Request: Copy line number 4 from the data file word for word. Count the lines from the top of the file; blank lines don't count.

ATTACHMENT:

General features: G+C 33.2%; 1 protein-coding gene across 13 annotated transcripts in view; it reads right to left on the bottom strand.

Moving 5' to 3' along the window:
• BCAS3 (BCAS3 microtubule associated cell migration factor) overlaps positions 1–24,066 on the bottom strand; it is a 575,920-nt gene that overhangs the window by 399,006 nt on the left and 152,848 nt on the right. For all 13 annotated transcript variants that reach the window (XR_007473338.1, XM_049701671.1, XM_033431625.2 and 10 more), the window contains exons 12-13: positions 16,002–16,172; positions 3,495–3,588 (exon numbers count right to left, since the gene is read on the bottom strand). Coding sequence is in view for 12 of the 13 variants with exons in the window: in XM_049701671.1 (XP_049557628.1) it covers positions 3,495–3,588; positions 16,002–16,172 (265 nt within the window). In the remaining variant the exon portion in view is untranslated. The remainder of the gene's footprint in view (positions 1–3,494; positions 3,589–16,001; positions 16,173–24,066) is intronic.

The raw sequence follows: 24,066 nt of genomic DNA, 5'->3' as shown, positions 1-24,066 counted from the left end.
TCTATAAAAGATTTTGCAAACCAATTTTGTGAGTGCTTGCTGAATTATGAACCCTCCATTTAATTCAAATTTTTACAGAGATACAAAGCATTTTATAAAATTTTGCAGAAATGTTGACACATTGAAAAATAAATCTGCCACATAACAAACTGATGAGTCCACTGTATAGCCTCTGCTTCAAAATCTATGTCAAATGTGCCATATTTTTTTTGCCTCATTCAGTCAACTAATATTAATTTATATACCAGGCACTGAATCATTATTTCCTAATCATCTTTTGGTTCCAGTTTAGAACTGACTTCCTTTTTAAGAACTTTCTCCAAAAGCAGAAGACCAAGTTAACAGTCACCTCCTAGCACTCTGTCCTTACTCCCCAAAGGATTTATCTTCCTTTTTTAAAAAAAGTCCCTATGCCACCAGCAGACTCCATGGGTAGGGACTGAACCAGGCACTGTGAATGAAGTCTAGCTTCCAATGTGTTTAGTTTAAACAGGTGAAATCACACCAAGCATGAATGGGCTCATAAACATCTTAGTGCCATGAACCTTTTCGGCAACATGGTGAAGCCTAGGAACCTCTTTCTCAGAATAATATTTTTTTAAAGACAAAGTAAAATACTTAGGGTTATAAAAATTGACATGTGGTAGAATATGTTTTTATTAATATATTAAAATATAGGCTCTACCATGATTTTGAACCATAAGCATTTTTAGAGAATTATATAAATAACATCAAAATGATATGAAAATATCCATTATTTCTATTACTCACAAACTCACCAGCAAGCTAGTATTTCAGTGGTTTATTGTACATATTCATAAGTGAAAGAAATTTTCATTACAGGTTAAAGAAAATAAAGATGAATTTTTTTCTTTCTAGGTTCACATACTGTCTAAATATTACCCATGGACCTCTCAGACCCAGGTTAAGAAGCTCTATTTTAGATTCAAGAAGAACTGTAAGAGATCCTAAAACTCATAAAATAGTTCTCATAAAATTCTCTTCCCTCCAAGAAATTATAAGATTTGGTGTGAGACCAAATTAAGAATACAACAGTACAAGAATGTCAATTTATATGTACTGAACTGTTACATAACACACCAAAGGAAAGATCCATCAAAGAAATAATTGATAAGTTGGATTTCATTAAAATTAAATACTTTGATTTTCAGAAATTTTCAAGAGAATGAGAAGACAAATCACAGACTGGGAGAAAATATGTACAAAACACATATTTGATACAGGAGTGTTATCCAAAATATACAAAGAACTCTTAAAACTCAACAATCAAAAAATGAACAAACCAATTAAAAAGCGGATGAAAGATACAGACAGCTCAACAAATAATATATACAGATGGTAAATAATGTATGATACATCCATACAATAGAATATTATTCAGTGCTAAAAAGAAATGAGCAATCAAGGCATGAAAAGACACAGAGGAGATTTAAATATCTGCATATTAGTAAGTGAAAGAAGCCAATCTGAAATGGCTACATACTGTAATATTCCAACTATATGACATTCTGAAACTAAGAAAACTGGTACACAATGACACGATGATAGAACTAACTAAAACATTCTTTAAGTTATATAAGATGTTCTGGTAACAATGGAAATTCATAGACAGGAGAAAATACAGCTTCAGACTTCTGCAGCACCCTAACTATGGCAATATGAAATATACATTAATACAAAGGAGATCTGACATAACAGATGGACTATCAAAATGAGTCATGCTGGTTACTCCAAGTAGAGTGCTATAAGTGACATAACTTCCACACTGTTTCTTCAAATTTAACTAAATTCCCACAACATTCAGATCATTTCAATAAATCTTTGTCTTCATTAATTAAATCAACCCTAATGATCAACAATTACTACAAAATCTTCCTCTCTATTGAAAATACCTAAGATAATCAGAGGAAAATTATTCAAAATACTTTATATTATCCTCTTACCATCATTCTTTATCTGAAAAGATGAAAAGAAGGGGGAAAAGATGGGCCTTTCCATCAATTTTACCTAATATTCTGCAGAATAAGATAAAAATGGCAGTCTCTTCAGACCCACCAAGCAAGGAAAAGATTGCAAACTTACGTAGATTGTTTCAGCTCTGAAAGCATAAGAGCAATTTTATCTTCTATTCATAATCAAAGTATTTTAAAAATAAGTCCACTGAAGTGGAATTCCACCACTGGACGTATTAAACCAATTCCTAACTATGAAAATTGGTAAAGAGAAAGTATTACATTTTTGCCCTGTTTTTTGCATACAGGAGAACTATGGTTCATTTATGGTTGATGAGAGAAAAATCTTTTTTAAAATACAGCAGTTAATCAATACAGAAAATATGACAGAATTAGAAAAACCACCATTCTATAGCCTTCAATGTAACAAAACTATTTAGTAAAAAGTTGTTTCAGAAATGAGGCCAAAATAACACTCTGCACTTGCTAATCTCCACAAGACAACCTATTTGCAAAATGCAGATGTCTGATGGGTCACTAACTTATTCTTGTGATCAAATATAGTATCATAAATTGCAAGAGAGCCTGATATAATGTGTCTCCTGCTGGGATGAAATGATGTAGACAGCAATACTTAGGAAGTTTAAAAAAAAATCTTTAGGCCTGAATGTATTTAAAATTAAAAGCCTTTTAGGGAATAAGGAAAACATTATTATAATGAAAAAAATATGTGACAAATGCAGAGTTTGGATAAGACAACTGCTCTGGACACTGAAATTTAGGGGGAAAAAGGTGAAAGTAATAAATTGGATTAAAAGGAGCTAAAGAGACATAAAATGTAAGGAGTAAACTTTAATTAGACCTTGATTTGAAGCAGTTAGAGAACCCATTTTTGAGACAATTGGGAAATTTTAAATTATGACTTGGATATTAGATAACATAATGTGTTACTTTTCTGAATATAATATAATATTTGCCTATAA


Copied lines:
The raw sequence follows: 24,066 nt of genomic DNA, 5'->3' as shown, positions 1-24,066 counted from the left end.